When you sit at a campfire and look up at the stars, even the tiniest pinpricks of light that you see are massive furnaces, producing intense heat. But hidden among these infernal embers are celestial bodies so dim that they’re invisible to the naked eye.
One such star, a brown dwarf smaller than Jupiter, recently became the coldest star ever to be detected with a radio telescope. At a paltry 797 degrees Fahrenheit, it’s cooler than the average campfire: an ideal star for roasting marshmallows. Don’t forget the graham crackers and chocolate.
A big star like our sun, said Kovi Rose, a doctoral candidate in astronomy at the University of Sydney, is a “nuclear fusion machine that’s working perfectly in space and compressing hydrogen gas and fusing that into helium.” That produces energy that radiates from the star, most noticeable to us in the form of heat and light.
Brown dwarfs, sometimes called “failed stars,” are too small to attain the powerful gravity required to compress hydrogen to the point of nuclear fusion. Instead, “a brown dwarf is partway, in mass and temperature, between a star and a planet,” said Tara Murphy, an astronomy professor at the University of Sydney and a co-author with Mr. Rose of a paper published on Thursday in The Astrophysical Journal Letters. The existence of brown dwarfs was hypothesized 60 years ago, but “they were very hard to find, because they’re not very bright,” Dr. Murphy said.
While brown dwarfs don’t give off much visible light, they do emit energy at other frequencies, which different kinds of telescopes can detect. In 2011, scientists at the California Institute of Technology used infrared telescopes to discover a number of brown dwarfs, including one they named T8 Dwarf WISE J062309.94−045624.6.
Even though the star had been identified based on its infrared emissions, there’s still a wealth of information to be yielded by the other energy it gives off.
“Every band of that electromagnetic spectrum gives you a completely different window into the universe,” Dr. Murphy said. “It’s like a detective story.” The radio waves that Dr. Murphy and Mr. Rose study reveal information about stars’ magnetic fields. (Despite their name, radio waves don’t emit sound.)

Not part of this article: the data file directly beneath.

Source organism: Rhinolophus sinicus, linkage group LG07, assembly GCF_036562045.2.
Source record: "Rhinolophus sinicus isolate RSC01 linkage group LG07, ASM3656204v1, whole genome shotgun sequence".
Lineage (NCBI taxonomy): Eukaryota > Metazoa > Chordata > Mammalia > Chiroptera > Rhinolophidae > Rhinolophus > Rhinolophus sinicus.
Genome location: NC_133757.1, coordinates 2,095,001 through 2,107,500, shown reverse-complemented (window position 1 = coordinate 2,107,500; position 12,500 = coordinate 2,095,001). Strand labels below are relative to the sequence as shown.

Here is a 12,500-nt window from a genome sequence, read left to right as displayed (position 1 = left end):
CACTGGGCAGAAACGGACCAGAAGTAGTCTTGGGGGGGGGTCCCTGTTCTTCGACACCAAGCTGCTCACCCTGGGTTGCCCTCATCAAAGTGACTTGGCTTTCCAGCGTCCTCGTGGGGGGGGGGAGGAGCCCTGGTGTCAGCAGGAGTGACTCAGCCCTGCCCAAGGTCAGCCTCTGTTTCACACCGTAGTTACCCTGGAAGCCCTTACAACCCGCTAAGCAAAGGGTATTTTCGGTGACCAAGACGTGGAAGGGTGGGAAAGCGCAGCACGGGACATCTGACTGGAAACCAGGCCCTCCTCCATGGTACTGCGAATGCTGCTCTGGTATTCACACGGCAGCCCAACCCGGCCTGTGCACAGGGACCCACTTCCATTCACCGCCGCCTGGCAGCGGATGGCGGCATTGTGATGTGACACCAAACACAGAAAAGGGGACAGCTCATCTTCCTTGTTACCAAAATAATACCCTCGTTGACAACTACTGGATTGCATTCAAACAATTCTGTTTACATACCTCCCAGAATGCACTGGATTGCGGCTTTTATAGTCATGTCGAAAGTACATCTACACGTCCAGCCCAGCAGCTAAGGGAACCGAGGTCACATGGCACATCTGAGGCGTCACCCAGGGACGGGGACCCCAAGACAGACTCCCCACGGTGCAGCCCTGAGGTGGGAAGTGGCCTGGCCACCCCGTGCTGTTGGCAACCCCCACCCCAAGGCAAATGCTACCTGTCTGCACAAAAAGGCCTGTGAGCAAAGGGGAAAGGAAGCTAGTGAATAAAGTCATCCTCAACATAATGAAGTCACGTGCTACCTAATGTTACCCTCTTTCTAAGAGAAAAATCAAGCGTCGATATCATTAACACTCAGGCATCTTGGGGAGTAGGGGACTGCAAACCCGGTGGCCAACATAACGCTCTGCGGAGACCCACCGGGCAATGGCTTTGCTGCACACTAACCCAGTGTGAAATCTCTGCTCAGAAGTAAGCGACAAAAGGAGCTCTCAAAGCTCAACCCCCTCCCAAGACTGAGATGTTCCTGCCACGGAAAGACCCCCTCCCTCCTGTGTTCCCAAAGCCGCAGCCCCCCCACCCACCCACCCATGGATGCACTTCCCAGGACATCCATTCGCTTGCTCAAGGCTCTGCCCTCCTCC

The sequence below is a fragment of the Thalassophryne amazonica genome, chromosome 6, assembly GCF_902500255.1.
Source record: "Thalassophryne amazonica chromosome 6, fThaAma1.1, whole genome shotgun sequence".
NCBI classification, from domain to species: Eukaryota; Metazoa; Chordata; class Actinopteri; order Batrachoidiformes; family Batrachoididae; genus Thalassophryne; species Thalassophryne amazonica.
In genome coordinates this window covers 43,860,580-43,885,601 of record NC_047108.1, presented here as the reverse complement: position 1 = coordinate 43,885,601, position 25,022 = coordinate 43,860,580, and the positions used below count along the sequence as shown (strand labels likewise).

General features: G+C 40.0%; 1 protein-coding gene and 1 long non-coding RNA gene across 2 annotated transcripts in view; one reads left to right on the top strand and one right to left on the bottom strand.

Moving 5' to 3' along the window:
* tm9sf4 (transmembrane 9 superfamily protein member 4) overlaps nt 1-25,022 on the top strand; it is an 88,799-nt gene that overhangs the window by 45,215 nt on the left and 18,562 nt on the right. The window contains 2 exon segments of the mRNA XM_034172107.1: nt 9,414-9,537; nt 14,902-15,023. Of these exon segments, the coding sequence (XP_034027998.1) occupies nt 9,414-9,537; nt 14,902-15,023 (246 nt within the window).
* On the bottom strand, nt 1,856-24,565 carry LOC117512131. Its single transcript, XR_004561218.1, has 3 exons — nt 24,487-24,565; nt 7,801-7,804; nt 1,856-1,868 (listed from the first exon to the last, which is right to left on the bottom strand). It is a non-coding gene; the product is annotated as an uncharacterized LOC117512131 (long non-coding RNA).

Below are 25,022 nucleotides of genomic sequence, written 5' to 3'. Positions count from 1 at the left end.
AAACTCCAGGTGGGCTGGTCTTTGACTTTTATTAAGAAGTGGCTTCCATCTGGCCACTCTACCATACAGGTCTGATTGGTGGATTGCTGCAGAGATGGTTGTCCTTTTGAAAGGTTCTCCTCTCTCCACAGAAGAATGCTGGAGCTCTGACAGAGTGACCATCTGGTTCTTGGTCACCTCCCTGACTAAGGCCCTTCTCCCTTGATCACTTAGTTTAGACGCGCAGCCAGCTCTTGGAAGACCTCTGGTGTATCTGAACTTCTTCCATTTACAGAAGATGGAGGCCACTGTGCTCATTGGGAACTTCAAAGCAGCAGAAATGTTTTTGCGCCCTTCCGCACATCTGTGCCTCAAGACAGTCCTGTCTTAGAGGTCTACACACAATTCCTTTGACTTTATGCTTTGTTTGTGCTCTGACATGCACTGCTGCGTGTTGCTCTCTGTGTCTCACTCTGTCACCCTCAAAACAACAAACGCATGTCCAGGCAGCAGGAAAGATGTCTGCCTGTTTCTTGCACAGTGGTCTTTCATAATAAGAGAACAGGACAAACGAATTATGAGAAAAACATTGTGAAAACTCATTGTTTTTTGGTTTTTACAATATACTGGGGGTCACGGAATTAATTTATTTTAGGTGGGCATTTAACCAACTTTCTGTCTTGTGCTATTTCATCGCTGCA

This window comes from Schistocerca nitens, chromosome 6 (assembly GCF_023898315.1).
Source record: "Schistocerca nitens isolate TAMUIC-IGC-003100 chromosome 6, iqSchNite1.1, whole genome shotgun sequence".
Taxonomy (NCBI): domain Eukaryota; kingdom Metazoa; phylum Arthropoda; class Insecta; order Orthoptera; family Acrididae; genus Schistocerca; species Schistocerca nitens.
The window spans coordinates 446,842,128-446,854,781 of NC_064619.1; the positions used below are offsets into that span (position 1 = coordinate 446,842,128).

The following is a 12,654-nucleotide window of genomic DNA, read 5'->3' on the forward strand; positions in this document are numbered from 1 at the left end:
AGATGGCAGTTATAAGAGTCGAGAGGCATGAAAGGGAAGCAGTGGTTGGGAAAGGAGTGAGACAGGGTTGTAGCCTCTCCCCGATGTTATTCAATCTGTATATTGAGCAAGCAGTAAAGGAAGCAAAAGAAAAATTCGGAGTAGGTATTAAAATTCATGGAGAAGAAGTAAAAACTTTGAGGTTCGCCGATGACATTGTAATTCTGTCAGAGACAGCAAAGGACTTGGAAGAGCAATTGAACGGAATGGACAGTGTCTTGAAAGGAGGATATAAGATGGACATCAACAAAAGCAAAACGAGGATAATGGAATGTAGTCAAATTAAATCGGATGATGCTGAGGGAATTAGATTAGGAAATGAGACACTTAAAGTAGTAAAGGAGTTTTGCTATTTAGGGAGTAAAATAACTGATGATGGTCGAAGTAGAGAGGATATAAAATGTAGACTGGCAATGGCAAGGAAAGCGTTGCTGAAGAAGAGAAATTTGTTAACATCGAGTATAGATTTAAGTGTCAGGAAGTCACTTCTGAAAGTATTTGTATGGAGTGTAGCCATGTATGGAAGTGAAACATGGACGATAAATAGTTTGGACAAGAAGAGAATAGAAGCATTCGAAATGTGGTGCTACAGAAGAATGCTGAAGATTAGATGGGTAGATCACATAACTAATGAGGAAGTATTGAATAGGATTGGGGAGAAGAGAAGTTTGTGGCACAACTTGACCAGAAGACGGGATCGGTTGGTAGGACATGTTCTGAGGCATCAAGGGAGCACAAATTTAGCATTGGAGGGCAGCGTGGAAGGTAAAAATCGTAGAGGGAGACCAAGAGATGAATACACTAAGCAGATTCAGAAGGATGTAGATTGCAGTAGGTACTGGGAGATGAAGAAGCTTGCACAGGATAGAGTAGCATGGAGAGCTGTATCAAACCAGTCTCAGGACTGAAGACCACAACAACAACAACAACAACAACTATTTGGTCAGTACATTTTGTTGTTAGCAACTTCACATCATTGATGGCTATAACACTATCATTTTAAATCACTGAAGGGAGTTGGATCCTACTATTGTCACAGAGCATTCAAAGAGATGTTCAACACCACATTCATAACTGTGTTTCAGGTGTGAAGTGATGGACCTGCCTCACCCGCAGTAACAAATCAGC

As part of Mr. Rose’s Ph.D. thesis, he sifted through radio-wave data generated by the Australian Square Kilometer Array Pathfinder. “Each time that I found something that was able to be cross-matched to the coordinates in the sky of a known star, it was really exciting and really interesting,” he said.
It was surprising to discover, the researchers said, that one of the sources of radio waves was none other than the brown dwarf T8 Dwarf WISE J062309.94−045624.6, in part because fewer than 10 percent of brown dwarfs emit radio waves.
“Once we realized that it was a brown dwarf, yeah, it was definitely quite exciting, because then you kind of go down this rabbit hole of trying to figure out what the implications are, and what we can learn about the magnetic field properties,” Mr. Rose said.
The researchers confirmed their findings with other radio telescopes, including MeerKAT in South Africa and the Australia Telescope Compact Array. While not the coldest star ever discovered (that was WISE J085510.83-071442.5, with a temperature between 54 and 9 degrees Fahrenheit), it is the coldest star ever observed emitting radio waves.
Elena Manjavacas, an astronomer at the Space Telescope Science Institute in Baltimore who was not involved with the study, said the findings were “very cool.” Combining the results with those from other kinds of telescopes “gives you a complete picture of basically the 3-D structure of the brown dwarf.”
Beyond the scientific implications of the discovery, Mr. Rose emphasized the bigger picture.
Being out in nature, looking out at the expanse of twinkling lights and knowing that, “in some cases, they’re cooler than the smoke that’s rising off our campfire — I mean, that’s inspiring. It’s inspiring and humbling to understand our place in the universe,” he said.